However, these effects must be analyzed within the broader context of energy development, which includes offshore oil and gas drilling. Offshore drilling severely harms marine life through vessel collisions, exposure to hydrocarbons, and destruction of critical habitat[xi]. Additionally, oil and gas extraction exacerbate the devastating effects of climate change and increase the likelihood of an oil spill which may damage the ecosystem beyond repair.
In order to survive the volatility of the ocean climate, offshore turbines need to become more stable, as will the infrastructure to transport the electricity back onshore. Members of the North Carolina General Assembly have also sought to undermine the industry’s development, including an 18-month wind energy moratorium in a solar bill passed in 2017[xii] and a Republican legislator introducing a bill to prohibit wind turbines within 100 miles of the coast, arguing their operation will harm military base operations, despite the Pentagon having an office that works with energy companies to promote development while preventing risks to defense operations[xiii].
Despite these challenges, offshore wind offers a clean and abundant energy source for North Carolina. By installing wind turbines along the state’s coastline, North Carolina can reduce its carbon emissions, increase energy availability, and create new jobs by pioneering a new industry in the United States. The state generated 10,953,000 Megawatt-hours of electricity in 2018; only 5% of which was from non-hydroelectric renewables[xiv]. North Carolina is uniquely positioned to increase its share of renewable energy generation by leveraging offshore wind and pave the way to adoption along the entire Atlantic and Pacific coastlines.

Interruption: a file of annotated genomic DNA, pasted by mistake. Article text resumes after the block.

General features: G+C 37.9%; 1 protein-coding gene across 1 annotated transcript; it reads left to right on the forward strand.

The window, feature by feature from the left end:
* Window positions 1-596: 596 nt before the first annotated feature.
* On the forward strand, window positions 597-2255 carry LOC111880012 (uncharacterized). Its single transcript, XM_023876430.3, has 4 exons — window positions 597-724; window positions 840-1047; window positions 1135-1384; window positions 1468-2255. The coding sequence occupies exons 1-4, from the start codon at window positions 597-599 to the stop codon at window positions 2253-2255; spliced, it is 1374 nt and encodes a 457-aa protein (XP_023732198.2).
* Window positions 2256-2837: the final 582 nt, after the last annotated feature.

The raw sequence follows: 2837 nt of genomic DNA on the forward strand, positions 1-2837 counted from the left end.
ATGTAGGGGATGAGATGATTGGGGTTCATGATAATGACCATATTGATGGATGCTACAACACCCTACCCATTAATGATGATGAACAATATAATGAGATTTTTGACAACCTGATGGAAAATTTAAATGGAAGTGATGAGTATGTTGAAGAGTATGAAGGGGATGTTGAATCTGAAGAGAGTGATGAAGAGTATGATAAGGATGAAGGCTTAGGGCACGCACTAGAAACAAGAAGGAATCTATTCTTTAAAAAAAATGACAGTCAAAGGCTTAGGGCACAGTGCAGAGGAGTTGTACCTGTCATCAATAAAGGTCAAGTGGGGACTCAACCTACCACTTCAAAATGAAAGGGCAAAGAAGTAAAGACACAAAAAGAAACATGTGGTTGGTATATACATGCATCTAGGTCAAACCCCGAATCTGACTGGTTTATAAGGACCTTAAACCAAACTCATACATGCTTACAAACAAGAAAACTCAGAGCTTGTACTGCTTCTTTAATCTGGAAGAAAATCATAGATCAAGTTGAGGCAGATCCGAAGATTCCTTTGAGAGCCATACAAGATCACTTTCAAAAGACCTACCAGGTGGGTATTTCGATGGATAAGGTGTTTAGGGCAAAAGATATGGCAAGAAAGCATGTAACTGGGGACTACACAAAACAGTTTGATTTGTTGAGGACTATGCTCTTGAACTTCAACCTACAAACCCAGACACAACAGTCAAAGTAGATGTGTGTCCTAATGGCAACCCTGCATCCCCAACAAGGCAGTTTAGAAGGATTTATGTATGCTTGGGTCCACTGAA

There have been positive developments in pursuing offshore wind in North Carolina. The Department of Energy’s Wind Energy Technology Office has three studies underway in the state focused on offshore wind[xv]. The Bureau of Ocean Energy Management leased an area off the Outer Banks for a wind farm of up to 2.5 gigawatts[xvi]. On the state level, Governor Cooper has signed executive orders pledging a 40% reduction in greenhouse gas emissions by 2025 and promoting wind energy.
Moving forward, government leaders, clean energy advocates, and the business community must work together to ensure offshore wind has the institutional support necessary to be implemented in the state and expand across the country. The winds of change are here and North Carolina needs to act!
[i] “North Carolina.” States at Risk. Accessed April 12, 2019. http://statesatrisk.org/north-carolina/all.
[ii] “Renewable Energy Investment United States 2017 | Statistic.” Statista. Accessed April 12, 2019. https://www.statista.com/statistics/186818/north-american-investment-in-sustainable-energy-since-2004/.